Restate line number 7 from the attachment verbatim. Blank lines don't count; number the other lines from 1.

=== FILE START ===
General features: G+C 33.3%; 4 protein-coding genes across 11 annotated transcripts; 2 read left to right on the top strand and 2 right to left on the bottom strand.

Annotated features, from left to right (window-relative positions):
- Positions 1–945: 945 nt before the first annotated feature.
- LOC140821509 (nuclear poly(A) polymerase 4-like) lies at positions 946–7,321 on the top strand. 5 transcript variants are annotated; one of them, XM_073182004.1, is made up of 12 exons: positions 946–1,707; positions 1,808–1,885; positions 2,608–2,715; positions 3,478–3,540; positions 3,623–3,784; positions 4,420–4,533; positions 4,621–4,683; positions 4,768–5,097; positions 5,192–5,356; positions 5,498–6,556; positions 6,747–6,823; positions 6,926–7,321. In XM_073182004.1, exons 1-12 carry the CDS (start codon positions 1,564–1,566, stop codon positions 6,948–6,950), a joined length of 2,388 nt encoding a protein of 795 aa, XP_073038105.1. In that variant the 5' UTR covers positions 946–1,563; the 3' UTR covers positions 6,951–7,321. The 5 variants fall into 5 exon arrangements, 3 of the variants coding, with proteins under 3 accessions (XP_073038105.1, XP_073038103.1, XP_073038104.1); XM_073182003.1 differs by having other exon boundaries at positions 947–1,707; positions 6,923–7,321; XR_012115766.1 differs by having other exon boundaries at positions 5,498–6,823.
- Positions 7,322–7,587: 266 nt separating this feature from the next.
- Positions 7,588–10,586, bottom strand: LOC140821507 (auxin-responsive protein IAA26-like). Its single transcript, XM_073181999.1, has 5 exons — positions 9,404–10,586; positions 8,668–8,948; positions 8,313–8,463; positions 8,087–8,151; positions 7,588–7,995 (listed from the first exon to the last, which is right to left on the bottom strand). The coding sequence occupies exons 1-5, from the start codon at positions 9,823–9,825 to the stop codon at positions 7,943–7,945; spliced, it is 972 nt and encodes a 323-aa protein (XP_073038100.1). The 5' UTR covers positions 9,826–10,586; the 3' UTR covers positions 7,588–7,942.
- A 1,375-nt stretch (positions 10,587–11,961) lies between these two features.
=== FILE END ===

- A 1,375-nt stretch (positions 10,587–11,961) lies between these two features.